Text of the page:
President Donald Trump defended his huge budget cuts to the Centers for Disease Control and Prevention during a Wednesday press conference on the federal government's response to the coronavirus.

He said it was easy to bolster the public-health agency and cited his business approach toward running the federal government.

"I'm a businessperson. I don't like having thousands of people around when you don't need them," Trump said. "When we need them, we can get them back very quickly."

The president said some of the experts targeted by the cuts "hadn't been used for many years" and that additional federal money and new medical staffers could be obtained swiftly since "we know all the good people."

Question: are there thousands of doctors, capable of fighting a coronavirus pandemic, who can be gotten back very quickly?

[edit] can the closer please explain why? I would like to be able to bring the question on-topic (IYO)

  • 5
    "Can you get thousands of doctors when needed" (title) -- "we can get them back very quickly" (quote) -- "are there thousands of doctors sitting idle" (body) -- Those are three rather separate questions. Which one is it you're asking? (Personally, I'd daresay the answer to all three is "no", but it would change the angle of the reasoning significantly.) – DevSolar Feb 28 '20 at 8:39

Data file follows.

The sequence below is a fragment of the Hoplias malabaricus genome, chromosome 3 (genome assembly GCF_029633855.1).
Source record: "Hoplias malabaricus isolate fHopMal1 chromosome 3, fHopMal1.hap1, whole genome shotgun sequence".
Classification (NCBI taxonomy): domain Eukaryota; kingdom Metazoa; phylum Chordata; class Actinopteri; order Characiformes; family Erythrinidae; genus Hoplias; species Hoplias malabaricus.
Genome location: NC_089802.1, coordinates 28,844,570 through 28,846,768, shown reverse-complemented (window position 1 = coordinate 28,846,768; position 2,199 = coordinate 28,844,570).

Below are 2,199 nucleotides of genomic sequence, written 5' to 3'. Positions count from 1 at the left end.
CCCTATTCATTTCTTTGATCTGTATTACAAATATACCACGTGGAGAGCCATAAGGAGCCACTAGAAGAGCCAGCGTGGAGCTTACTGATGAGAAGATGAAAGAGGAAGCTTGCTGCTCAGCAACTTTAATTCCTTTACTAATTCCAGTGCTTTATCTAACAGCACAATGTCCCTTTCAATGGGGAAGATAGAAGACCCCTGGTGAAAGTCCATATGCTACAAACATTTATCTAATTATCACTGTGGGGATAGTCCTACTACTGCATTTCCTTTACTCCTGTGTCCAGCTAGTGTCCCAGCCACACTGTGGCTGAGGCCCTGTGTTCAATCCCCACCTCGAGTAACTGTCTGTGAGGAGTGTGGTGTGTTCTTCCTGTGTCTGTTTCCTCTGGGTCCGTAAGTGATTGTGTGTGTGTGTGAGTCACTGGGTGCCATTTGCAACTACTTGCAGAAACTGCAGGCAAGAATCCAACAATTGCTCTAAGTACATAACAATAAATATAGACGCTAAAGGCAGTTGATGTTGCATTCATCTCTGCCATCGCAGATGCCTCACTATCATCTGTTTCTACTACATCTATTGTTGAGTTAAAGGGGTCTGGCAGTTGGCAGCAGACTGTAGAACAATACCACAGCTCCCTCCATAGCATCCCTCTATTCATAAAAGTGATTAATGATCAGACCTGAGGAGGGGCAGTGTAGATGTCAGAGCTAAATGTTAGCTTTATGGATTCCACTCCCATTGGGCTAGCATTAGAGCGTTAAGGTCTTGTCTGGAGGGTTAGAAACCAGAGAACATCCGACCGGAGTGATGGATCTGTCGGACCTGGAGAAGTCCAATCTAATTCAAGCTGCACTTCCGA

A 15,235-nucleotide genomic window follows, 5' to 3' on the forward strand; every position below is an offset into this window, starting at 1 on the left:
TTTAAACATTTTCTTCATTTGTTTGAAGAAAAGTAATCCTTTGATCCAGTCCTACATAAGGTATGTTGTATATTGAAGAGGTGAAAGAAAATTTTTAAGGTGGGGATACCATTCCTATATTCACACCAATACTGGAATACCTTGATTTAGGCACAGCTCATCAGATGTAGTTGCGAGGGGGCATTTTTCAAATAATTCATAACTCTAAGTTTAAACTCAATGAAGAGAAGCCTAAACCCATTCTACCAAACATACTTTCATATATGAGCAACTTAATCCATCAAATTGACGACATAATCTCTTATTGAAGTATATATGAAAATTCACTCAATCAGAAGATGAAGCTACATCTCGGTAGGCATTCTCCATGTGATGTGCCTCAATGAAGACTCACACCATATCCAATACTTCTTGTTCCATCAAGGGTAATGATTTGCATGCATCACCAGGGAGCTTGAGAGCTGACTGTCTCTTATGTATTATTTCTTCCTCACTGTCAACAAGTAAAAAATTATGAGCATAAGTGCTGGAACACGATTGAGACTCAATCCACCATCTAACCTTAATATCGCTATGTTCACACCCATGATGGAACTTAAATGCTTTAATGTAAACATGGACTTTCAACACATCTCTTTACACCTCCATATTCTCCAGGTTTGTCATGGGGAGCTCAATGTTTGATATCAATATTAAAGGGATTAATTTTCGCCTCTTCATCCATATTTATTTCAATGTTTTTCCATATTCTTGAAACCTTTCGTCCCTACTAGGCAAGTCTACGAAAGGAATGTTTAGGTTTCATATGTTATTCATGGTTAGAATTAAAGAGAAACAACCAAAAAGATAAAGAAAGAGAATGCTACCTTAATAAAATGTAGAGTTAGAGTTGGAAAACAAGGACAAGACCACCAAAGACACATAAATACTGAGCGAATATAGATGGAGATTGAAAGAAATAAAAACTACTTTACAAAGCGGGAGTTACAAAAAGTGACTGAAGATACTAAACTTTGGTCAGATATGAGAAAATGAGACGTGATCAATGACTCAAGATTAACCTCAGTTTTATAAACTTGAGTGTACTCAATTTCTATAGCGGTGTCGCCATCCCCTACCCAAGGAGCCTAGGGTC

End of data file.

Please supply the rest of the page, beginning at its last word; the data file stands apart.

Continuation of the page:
• 13
    From that same article: "Don Moynihan, a public management professor at Georgetown University, said in a tweet that "once you have gutted institutional capacity you cannot, in fact, quickly restore it." " So that's at least one actual qualified expert saying no. – Shadur Feb 28 '20 at 8:45
  • 30
    I have a hard time "sourcing" an answer, because -- as many Trumpisms -- this one is so contrary to common sense that no-one ever bothered to put a counterargument into numbers, let alone conducting a study on it. If you're not employed by the CDC, you seek other employment. If you're employed otherwise, you're not at the beck and call of the CDC, or the government, anymore. Also, cutting funding not only affects people employed, but laboratories, research, organization, everything. You can't ramp up such things at a moment's notice. But good luck finding references for common sense... – DevSolar Feb 28 '20 at 10:41
  • 2
    @devsolar pretty much puts the nail on the head why I won't be posting an answer -- while I'd almost certainly be correct, I don't think I'd be able to get much better sources than "Some guys on twitter" because it's so blatantly obvious there aren't really any formal studies. – Shadur Feb 28 '20 at 13:48
  • 5
    Is this question meaningful to ask? What does 'quickly' mean? At what cost? Is hiring inexperi nced replacements sufficient to meet the claim? – Oddthinking Feb 28 '20 at 15:26

Browse other questions tagged .